Peace talk proposal rejected by Yingluck and Suthep

The door for negotiations to resolve the political crisis was slammed shut yesterday after caretaker Prime Minister Yingluck Shinawatra announced that her government would not nominate 10 individuals to mediate talks with the People's Democratic Reform Committee (PDRC).

Six independent organisations called on both sides to name 10 people who could help facilitate talks and move toward ending the political impasse.

The six agencies - the Office of the Ombudsman, the National Economic and Social Advisory Council, Election Commission, the National Human Rights Commission, National Anti-Corruption Commission and the Office of the Auditor General - made this decision at a meeting on Monday to look for a way out of the deadlock.

Yingluck said she would not nominate mediators because PDRC secretary-general Suthep Thaugsuban had turned down the proposal as well. "So, the government believes it will be useless [to nominate]," she said.

However, the PM backed the idea of mediators holding talks, provided they lead a way out.

Asked about the PDRC's continued push for reforms before an election and the government's insistence on holding a poll first, Yingluck replied that holding elections first was not a condition.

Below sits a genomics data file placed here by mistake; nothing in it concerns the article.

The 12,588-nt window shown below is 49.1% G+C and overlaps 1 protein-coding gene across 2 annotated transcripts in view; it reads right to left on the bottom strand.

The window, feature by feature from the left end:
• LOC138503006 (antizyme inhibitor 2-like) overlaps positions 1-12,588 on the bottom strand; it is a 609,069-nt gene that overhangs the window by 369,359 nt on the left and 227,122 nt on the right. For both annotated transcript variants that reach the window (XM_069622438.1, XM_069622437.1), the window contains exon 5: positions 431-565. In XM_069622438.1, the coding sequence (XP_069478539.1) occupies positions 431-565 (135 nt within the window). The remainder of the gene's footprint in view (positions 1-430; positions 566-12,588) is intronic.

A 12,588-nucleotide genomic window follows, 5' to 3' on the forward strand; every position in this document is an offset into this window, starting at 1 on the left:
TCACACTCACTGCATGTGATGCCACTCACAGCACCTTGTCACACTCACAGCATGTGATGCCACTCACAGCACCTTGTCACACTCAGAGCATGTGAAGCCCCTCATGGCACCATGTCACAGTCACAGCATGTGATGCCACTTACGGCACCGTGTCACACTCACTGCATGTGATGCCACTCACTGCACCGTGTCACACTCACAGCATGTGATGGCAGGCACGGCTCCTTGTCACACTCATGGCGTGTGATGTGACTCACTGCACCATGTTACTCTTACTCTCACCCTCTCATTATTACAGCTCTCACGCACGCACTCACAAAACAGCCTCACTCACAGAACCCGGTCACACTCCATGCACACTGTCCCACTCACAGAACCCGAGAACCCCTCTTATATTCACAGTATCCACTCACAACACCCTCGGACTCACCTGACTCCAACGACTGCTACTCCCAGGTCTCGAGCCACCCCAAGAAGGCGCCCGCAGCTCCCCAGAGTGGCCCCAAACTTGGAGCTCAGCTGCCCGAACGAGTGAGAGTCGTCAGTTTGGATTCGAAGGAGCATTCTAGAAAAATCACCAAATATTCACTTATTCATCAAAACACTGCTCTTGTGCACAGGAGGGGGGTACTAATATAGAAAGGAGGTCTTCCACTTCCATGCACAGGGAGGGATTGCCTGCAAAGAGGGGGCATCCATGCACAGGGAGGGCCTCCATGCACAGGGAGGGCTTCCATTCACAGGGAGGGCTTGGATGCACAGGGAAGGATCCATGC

Meanwhile, Election Commis-sioner Somchai Srisuthiyakorn said he would give up trying to end the conflict if the caretaker government and the PDRC reject the proposal by the six agencies.

Somchai made this remark while issuing a letter addressed to both sides in relation to the six organisations' offer to set up a non-partisan committee to collect proposals from the conflicting sides and make adjustments until a conclusion can be achieved.

He said the government and the PDRC had until March 24 to consider the proposal, adding that their replies to this letter as well as their answer to the proposal to nominate 10 mediators would be opened publicly at the same time.

He went on to say that if both parties were found to reject the idea, then the six organisations would give up, and say they had done their best. But he reiterated that holding a dialogue was still the best way out.

On Monday night, Suthep told PDRC supporters at Lumpini Park that he would not propose any names.

"It's not that I don't want to cooperate [with the agencies], but I don't think I can find neutral mediators because Yingluck and her brother Thaksin will continue clinging to power," he said.

"They will use all means available to them to fight and will only seek talks when they have lost. We can't accept their proposal to return Thaksin's Bt40 billion (S$1.57 billion) that was seized by the court and hold an election before national reforms are put in place."